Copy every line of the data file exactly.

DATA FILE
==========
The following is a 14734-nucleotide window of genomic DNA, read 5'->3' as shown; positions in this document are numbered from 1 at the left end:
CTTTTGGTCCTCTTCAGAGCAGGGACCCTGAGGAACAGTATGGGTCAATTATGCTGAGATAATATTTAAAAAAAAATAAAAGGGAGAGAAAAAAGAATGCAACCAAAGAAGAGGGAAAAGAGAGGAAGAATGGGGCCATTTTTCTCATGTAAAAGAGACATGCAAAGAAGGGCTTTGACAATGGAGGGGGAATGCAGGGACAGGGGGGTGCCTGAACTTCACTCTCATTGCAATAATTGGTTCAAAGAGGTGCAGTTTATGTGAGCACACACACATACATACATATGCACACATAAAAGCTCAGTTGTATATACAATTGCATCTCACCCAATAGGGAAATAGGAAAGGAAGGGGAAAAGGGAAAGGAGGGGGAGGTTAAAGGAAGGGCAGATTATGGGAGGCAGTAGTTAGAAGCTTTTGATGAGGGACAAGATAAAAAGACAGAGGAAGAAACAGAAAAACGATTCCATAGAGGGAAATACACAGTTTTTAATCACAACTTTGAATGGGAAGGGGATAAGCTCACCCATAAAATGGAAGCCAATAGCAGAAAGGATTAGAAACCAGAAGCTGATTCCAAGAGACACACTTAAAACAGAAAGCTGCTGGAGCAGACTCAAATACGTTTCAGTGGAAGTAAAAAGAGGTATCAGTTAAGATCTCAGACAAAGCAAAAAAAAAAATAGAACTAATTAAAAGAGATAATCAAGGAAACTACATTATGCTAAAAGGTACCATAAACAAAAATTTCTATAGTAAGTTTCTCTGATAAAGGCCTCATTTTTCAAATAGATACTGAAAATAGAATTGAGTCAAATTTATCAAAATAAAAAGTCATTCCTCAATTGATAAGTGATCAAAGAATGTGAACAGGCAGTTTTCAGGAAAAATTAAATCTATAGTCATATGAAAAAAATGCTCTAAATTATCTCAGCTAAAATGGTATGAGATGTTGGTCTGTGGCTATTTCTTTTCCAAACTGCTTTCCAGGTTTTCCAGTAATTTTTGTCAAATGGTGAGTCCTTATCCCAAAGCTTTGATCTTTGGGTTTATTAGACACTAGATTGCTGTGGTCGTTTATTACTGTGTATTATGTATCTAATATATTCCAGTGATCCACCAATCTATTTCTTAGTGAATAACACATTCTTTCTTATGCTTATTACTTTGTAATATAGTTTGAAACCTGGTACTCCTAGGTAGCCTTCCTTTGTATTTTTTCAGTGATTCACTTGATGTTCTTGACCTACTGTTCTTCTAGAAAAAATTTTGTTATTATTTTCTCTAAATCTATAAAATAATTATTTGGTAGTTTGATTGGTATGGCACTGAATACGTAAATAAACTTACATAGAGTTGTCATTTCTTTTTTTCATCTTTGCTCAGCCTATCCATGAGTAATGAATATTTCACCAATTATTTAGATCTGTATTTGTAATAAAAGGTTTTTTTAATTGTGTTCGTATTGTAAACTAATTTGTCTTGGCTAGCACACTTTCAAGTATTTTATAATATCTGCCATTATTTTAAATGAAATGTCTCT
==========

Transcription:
The following is a 14734-nucleotide window of genomic DNA, read 5'->3' as shown; positions in this document are numbered from 1 at the left end:
CTTTTGGTCCTCTTCAGAGCAGGGACCCTGAGGAACAGTATGGGTCAATTATGCTGAGATAATATTTAAAAAAAAATAAAAGGGAGAGAAAAAAGAATGCAACCAAAGAAGAGGGAAAAGAGAGGAAGAATGGGGCCATTTTTCTCATGTAAAAGAGACATGCAAAGAAGGGCTTTGACAATGGAGGGGGAATGCAGGGACAGGGGGGTGCCTGAACTTCACTCTCATTGCAATAATTGGTTCAAAGAGGTGCAGTTTATGTGAGCACACACACATACATACATATGCACACATAAAAGCTCAGTTGTATATACAATTGCATCTCACCCAATAGGGAAATAGGAAAGGAAGGGGAAAAGGGAAAGGAGGGGGAGGTTAAAGGAAGGGCAGATTATGGGAGGCAGTAGTTAGAAGCTTTTGATGAGGGACAAGATAAAAAGACAGAGGAAGAAACAGAAAAACGATTCCATAGAGGGAAATACACAGTTTTTAATCACAACTTTGAATGGGAAGGGGATAAGCTCACCCATAAAATGGAAGCCAATAGCAGAAAGGATTAGAAACCAGAAGCTGATTCCAAGAGACACACTTAAAACAGAAAGCTGCTGGAGCAGACTCAAATACGTTTCAGTGGAAGTAAAAAGAGGTATCAGTTAAGATCTCAGACAAAGCAAAAAAAAAAATAGAACTAATTAAAAGAGATAATCAAGGAAACTACATTATGCTAAAAGGTACCATAAACAAAAATTTCTATAGTAAGTTTCTCTGATAAAGGCCTCATTTTTCAAATAGATACTGAAAATAGAATTGAGTCAAATTTATCAAAATAAAAAGTCATTCCTCAATTGATAAGTGATCAAAGAATGTGAACAGGCAGTTTTCAGGAAAAATTAAATCTATAGTCATATGAAAAAAATGCTCTAAATTATCTCAGCTAAAATGGTATGAGATGTTGGTCTGTGGCTATTTCTTTTCCAAACTGCTTTCCAGGTTTTCCAGTAATTTTTGTCAAATGGTGAGTCCTTATCCCAAAGCTTTGATCTTTGGGTTTATTAGACACTAGATTGCTGTGGTCGTTTATTACTGTGTATTATGTATCTAATATATTCCAGTGATCCACCAATCTATTTCTTAGTGAATAACACATTCTTTCTTATGCTTATTACTTTGTAATATAGTTTGAAACCTGGTACTCCTAGGTAGCCTTCCTTTGTATTTTTTCAGTGATTCACTTGATGTTCTTGACCTACTGTTCTTCTAGAAAAAATTTTGTTATTATTTTCTCTAAATCTATAAAATAATTATTTGGTAGTTTGATTGGTATGGCACTGAATACGTAAATAAACTTACATAGAGTTGTCATTTCTTTTTTTCATCTTTGCTCAGCCTATCCATGAGTAATGAATATTTCACCAATTATTTAGATCTGTATTTGTAATAAAAGGTTTTTTTAATTGTGTTCGTATTGTAAACTAATTTGTCTTGGCTAGCACACTTTCAAGTATTTTATAATATCTGCCATTATTTTAAATGAAATGTCTCT